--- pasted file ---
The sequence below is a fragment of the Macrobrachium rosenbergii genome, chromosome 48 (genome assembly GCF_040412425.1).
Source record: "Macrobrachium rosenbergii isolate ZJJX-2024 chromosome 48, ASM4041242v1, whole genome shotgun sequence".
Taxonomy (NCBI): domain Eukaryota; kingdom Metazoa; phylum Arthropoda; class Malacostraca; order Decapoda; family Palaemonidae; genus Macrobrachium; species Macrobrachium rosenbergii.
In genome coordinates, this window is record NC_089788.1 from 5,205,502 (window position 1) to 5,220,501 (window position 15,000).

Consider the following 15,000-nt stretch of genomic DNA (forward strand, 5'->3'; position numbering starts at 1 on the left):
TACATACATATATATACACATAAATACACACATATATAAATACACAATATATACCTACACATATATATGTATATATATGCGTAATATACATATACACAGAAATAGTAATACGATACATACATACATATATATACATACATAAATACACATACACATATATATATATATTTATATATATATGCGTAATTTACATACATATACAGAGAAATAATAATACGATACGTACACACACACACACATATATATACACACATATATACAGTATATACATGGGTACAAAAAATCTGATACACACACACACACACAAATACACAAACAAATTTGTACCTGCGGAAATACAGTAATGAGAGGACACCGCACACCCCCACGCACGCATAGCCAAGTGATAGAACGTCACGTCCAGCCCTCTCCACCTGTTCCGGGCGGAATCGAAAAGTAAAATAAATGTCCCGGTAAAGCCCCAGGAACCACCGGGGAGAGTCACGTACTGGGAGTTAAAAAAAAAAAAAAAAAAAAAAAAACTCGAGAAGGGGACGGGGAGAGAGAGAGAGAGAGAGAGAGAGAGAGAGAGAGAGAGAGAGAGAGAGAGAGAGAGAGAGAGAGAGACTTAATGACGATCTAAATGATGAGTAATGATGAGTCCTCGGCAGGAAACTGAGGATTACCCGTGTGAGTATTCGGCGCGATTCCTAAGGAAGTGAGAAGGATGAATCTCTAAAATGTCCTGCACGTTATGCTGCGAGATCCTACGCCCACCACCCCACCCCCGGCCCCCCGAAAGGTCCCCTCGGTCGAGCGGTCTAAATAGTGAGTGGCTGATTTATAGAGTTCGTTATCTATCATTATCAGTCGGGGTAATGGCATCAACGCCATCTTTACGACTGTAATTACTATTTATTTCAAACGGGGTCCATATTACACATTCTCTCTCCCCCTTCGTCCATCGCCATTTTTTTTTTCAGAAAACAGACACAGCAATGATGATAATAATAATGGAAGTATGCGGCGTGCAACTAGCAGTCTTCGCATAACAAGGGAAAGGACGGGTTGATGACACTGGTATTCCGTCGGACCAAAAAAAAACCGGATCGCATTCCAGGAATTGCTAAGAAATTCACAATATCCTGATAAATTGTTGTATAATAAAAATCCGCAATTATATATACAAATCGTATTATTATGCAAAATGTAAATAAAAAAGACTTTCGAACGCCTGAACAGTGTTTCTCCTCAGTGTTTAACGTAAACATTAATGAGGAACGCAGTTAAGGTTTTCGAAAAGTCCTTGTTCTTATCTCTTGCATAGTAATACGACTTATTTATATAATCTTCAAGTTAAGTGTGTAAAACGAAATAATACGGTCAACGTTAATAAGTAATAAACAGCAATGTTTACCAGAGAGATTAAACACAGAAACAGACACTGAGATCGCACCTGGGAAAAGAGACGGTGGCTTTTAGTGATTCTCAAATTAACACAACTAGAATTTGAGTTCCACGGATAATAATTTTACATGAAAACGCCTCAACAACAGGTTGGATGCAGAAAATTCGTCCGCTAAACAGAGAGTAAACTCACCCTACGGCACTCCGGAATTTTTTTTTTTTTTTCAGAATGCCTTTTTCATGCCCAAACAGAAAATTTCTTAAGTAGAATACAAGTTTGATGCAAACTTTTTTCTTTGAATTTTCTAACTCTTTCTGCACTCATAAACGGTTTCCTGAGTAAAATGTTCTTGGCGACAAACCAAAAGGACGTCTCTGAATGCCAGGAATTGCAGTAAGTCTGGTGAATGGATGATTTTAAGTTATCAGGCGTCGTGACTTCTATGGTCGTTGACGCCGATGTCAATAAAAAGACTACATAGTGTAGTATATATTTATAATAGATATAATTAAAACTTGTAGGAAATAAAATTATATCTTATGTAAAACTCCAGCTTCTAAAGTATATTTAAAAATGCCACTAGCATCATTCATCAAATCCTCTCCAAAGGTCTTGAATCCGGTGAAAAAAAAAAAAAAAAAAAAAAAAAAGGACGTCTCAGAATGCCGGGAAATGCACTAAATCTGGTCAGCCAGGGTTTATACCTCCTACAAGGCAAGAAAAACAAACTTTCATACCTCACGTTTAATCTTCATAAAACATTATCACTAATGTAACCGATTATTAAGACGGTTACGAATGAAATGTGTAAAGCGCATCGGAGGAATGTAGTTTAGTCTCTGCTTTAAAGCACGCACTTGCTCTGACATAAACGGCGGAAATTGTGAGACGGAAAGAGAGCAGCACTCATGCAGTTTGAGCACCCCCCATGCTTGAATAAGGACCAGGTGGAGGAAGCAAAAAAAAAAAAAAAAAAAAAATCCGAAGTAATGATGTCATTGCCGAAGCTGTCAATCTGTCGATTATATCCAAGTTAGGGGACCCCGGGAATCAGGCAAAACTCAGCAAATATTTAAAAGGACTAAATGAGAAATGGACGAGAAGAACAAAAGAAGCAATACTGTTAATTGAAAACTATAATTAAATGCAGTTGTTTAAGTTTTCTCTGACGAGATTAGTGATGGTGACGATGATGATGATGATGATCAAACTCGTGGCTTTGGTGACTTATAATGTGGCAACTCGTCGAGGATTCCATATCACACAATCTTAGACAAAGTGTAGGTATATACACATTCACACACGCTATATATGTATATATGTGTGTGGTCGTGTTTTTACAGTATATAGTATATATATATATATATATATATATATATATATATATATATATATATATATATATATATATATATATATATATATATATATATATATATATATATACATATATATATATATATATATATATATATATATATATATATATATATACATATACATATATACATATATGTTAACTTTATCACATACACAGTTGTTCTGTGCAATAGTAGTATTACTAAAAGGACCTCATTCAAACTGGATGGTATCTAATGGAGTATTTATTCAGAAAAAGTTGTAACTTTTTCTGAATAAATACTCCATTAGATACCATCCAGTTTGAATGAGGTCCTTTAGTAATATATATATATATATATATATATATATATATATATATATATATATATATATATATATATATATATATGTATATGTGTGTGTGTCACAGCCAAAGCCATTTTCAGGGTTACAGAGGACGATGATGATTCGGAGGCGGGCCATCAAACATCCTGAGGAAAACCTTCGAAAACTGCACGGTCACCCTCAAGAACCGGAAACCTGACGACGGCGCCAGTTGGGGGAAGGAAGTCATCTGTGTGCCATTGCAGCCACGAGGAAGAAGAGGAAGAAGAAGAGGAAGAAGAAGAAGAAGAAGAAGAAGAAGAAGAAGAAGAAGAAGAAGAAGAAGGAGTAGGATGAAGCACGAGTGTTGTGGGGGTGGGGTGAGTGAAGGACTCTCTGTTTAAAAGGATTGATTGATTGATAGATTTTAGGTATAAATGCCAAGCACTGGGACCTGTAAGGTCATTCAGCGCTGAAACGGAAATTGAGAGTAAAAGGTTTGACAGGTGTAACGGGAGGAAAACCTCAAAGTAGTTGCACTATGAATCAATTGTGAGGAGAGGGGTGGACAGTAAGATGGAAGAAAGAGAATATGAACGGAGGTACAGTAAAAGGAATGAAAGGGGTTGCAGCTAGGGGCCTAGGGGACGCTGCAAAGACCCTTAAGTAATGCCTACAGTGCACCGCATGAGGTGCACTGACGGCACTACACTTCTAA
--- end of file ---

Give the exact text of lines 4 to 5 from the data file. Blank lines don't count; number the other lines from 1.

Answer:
In genome coordinates, this window is record NC_089788.1 from 5,205,502 (window position 1) to 5,220,501 (window position 15,000).

Consider the following 15,000-nt stretch of genomic DNA (forward strand, 5'->3'; position numbering starts at 1 on the left):